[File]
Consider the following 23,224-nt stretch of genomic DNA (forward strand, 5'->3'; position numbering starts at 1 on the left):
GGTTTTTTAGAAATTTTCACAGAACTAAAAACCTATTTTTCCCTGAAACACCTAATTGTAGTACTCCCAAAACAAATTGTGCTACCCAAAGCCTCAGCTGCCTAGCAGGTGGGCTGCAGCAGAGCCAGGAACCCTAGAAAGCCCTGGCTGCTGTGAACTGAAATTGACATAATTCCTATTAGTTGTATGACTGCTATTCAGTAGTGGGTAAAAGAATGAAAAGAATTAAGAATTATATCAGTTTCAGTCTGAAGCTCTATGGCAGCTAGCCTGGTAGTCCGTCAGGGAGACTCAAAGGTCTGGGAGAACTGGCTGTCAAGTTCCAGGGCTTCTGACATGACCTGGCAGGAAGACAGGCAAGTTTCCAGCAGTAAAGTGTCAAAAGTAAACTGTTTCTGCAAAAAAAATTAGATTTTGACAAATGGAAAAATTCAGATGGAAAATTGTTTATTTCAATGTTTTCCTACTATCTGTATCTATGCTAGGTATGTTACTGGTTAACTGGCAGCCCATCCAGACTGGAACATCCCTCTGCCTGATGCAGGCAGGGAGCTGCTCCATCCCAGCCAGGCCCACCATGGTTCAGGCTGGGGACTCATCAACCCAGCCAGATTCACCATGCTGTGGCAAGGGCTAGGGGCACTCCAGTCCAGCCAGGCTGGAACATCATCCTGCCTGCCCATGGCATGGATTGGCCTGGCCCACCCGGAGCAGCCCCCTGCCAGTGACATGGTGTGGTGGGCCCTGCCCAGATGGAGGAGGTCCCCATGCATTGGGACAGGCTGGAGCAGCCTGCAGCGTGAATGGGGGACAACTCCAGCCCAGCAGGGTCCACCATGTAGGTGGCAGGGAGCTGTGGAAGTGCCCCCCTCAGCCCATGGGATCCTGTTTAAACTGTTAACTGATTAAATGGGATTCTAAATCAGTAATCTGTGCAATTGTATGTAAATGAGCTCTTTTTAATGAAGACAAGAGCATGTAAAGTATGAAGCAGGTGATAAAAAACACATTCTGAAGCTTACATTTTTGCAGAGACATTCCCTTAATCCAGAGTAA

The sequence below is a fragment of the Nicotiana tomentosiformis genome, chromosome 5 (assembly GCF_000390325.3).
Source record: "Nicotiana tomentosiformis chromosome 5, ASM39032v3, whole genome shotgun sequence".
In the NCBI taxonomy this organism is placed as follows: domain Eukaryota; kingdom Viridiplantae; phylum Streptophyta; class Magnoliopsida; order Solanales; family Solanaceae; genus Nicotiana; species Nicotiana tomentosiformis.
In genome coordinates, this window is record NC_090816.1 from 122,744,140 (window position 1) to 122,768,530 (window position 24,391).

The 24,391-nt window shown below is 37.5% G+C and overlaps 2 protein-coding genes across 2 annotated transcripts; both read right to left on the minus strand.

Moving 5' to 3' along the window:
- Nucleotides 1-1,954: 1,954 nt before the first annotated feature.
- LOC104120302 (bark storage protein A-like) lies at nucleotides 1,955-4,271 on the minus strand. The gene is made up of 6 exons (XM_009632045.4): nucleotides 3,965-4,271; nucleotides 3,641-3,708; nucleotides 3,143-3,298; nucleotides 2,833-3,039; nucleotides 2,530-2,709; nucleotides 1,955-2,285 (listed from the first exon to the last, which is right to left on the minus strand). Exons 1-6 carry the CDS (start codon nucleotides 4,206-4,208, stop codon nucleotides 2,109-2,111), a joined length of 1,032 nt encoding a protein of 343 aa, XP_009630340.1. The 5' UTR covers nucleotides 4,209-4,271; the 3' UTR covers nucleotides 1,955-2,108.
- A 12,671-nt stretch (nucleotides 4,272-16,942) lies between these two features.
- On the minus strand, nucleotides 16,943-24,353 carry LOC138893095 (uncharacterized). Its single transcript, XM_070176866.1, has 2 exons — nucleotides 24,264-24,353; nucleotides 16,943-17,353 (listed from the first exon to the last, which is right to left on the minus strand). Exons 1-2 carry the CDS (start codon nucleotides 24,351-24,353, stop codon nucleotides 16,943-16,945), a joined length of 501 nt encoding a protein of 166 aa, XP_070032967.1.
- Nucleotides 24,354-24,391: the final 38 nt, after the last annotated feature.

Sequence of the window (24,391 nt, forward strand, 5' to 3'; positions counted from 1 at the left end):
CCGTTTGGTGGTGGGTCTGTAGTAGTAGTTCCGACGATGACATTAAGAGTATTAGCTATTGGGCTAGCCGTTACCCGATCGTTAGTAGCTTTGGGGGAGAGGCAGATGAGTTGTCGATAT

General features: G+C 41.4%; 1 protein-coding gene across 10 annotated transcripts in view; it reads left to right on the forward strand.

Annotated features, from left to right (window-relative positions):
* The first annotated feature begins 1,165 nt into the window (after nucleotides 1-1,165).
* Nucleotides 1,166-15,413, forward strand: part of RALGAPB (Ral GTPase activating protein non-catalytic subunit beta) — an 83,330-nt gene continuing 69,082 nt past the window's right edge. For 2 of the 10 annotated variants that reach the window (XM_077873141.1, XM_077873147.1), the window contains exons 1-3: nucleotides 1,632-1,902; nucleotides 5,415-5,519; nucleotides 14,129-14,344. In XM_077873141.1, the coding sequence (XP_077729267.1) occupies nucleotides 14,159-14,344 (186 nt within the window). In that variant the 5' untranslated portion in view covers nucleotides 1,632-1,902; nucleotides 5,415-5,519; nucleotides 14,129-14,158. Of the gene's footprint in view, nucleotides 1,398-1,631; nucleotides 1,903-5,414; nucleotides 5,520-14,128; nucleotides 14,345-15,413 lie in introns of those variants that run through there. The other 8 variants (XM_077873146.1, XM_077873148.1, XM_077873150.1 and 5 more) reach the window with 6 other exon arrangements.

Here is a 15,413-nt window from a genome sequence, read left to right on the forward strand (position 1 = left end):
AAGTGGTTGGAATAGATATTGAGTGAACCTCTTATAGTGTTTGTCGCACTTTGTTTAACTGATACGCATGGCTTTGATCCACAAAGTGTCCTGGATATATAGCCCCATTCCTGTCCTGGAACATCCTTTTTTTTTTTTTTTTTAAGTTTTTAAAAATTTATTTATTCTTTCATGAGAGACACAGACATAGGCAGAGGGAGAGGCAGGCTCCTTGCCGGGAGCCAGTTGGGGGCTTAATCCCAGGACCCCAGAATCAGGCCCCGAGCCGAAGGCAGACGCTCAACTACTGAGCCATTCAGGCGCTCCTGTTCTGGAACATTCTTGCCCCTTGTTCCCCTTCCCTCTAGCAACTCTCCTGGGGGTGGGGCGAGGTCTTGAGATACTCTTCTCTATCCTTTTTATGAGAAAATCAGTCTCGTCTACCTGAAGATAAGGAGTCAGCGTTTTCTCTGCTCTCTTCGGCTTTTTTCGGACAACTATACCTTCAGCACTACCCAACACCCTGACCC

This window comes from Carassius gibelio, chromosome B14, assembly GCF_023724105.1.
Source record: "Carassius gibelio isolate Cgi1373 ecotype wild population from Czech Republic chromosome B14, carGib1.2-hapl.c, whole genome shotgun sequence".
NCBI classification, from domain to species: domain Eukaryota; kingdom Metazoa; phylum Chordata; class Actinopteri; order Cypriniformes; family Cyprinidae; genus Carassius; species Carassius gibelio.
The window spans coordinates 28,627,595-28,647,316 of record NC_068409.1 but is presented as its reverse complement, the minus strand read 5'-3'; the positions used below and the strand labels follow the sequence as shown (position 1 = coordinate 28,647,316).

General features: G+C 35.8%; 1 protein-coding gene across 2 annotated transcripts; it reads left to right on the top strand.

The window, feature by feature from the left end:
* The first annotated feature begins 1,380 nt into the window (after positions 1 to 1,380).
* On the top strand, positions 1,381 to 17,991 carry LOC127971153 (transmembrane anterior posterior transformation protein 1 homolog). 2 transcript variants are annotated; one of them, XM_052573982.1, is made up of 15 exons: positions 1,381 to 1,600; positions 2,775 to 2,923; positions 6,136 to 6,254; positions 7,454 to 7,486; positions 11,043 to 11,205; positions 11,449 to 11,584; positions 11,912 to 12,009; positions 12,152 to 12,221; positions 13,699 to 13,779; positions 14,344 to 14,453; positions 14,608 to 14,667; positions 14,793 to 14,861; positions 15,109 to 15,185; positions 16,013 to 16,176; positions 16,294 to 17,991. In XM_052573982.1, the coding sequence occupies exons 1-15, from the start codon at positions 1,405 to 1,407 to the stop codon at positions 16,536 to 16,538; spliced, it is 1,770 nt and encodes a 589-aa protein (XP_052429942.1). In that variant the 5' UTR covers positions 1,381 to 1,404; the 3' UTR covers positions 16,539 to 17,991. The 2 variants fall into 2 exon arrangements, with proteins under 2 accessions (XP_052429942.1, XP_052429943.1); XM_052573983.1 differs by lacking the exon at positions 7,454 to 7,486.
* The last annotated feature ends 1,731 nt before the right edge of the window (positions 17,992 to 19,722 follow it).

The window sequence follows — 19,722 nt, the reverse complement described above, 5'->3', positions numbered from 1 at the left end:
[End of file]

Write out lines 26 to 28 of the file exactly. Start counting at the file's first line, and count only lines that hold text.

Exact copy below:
General features: G+C 35.8%; 1 protein-coding gene across 2 annotated transcripts; it reads left to right on the top strand.

The window, feature by feature from the left end:
* The first annotated feature begins 1,380 nt into the window (after positions 1 to 1,380).